You're sat in the lounge with your family, and you want to show them your holiday videos on the Mac mini you use as a media centre. But the videos are on your iMac. How do you transfer them?
Or maybe you've just finished a Keynote presentation, and need to share it with a colleague who has his own user account on your Mac. It's too big to email, so how do you get it to him?
You could use a USB stick, or email smaller files to yourself. Or for your home network, you could invest in a network attached storage (NAS) drive, accessible to everyone. But there's another way.
Using OS X's file-sharing abilities, you can define a folder as 'shared', enabling other computers on your network - and other user accounts on your Mac - to access them. Privileges can be set to give different access rights to different accounts, allowing people or groups to read, write or both.
Every OS X user account has a Public folder, which is used to share files with other people. It's always accessible to other user accounts on the same machine, and if File Sharing is enabled, it can be used to share files over a network too.
Your Public folder is found in Hard Drive/Users/[username]. Inside is another folder called Drop Box. By default, anyone connected to your Mac can read from (and copy files from) your Public folder, and write to (but not open) the Drop Box, though this can be configured if you wish. File Sharing also lets you define other folders as publicly accessible.
To activate and configure your Mac's File Sharing function, you must be logged on as an administrator, or at least know an administrator's username and password. Under the Apple menu, choose System Preferences. Open the Sharing pane - the one that looks like a folder with a figure in a yellow diamond on it.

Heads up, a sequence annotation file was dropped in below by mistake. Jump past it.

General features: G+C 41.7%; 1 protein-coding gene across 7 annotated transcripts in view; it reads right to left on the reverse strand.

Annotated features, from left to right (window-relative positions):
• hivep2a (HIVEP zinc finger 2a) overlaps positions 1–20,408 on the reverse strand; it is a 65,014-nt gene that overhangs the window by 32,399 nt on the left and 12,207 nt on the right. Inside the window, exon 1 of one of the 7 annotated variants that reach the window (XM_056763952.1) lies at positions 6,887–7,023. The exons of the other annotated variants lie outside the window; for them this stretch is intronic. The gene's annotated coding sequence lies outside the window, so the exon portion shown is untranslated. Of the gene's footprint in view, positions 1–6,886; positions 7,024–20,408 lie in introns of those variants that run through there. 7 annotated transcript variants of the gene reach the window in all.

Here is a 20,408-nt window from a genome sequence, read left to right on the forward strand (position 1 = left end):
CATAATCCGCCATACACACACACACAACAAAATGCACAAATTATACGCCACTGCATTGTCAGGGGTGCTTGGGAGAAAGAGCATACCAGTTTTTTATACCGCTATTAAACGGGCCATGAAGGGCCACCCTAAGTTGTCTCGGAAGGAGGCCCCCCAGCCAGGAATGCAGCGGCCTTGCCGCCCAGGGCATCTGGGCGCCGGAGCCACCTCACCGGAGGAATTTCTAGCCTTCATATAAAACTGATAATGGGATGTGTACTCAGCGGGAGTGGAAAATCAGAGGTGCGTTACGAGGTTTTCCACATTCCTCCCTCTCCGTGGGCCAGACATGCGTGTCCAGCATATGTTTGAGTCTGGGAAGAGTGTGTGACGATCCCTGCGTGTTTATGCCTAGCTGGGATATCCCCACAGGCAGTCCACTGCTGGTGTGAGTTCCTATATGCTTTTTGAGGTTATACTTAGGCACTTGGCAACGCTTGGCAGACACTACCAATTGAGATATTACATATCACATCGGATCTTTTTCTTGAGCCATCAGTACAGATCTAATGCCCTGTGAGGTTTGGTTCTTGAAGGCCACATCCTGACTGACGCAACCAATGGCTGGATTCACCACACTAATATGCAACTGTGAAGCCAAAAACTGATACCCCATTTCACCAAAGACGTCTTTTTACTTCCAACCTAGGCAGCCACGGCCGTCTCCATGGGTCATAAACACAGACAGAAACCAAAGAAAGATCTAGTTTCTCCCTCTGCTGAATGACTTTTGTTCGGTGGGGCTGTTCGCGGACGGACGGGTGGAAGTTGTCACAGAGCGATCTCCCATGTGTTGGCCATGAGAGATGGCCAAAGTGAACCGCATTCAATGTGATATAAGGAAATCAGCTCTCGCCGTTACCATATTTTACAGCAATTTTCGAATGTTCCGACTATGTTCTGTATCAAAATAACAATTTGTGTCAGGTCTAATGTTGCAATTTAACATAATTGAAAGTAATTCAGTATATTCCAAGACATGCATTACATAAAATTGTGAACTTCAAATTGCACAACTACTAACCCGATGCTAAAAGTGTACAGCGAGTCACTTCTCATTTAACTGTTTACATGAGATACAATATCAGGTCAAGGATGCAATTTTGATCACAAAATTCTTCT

If you're logged into an account that doesn't have administrator privileges, click on the lock in the bottom-left corner of the window, and enter the name and password of an administrator. If you're using an admin account, it should already be open.
Click on the check box labelled File Sharing to enable this feature. Your public folder is now accessible to other users on the network, and can be accessed by clicking on your computer in the Shared column in a Finder window's side bar (if the side bar is missing, toggle it on or off by pressing the pill-shaped button in the top-right corner).
You can now make files accessible to others by moving or copying them to your Public folder, and they can give files to you by putting them in your Drop Box folder, which everyone can see, but only you can open.
Once again, these are default settings, and can be configured to behave differently, as we'll cover in more depth later. But what if you want to share other folders?
For example, to give everyone in your house access to your Movies folder, without moving it into your Public folder? To do this, we must define Movies (or indeed any folder) as 'shared'. With File Sharing highlighted, two panels appear to the right, one titled Shared Folders and one called Users. Both have little boxes underneath labelled '+' and '-'.
To share a folder with everyone on your network, press the '+' button under the Shared Folders panel and navigate to the folder to share. To remove a folder from this list, highlight it and press the '-' button.